Wednesday, 12 January 2023
Most times I’ve been in Kolkata, I’ve explored an area of the city looking at buildings, this time Bhowanipore, between the Victoria Memorial and Kalighat. It’s calmer in these parts than in North Kolkata, the traffic is less intensive on the residential roads and it’s not a major operation to cross the road. We have a very interesting book published by Intach (the Indian National Trust for Art & Cultural Heritage), which lists the more architecturally interesting buildings in each area of the city with photographs and makes an assessment of their condition. Some fine restorations have been carried out but unfortunately many architecturally valuable buildings are in poor condition and not a few in our book have been demolished or, in one case, (presumably because of split ownership) half demolished, where the symmetry of the building lauded in the book is no more.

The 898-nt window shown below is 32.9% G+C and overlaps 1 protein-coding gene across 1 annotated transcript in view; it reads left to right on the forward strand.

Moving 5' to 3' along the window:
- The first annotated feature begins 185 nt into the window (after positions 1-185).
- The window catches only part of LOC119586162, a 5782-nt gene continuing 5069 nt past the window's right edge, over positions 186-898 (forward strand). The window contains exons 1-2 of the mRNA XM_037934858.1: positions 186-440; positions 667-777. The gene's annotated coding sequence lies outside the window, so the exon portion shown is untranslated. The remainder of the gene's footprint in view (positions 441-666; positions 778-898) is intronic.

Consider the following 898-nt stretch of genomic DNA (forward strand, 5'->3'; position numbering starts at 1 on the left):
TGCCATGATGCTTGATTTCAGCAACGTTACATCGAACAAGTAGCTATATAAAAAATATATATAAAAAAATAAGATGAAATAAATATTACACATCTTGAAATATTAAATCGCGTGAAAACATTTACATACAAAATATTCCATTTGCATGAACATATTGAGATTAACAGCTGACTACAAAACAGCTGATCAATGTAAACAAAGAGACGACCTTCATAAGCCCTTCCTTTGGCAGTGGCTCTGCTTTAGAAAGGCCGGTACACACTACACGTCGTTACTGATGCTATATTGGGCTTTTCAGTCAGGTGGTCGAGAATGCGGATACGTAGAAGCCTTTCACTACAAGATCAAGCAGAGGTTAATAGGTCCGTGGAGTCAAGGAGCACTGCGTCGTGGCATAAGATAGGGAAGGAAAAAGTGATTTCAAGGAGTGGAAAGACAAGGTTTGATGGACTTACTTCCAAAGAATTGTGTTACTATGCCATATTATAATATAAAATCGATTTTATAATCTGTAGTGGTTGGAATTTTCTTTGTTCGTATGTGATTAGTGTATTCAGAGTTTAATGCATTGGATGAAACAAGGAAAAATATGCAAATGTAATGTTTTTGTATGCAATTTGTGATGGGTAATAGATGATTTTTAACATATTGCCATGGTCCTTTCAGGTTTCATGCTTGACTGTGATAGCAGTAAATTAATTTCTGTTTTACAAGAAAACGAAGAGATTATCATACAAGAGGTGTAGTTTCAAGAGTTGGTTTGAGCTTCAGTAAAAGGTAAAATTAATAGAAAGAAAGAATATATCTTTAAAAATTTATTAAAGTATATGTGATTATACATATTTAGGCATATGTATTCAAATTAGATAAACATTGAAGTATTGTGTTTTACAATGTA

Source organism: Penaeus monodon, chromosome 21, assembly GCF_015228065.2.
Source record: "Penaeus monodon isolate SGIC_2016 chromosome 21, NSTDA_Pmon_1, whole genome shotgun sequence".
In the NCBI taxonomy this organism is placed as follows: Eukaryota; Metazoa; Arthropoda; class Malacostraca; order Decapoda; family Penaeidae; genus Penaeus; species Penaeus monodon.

As I understand it, this area was countryside until the nineteenth century. Many of the houses there are first generation urban houses. The Europeans lived in the so-called “White Town” in the centre and surrounding southern fringes, while Bhowanipore was a bit further south and popular with the expanding Bengali middle classes (and perhaps upwards). Some of the houses were substantial buildings, where ownership was later divided. There is apparently a listed building system in Kolkata and permission must be obtained to demolish valuable buildings, although many may be deemed beyond salvation if deterioration has advanced too far. Presumably from the point of view of housing development, it is in many cases more financially attractive to clear sites and make more intensive use of them with a modern building. The problem from a heritage point of view is the atmosphere of the district. While valuable individual buildings may be saved, the quantity of demolitions and new stock can change the character of a neighbourhood with the loss of the “ensemble” of old buildings, leaving a gentrified district, which is perhaps pleasant but which has lost the special quality that these old buildings could have conferred on it (see my Facebook page for some pictures of the buildings).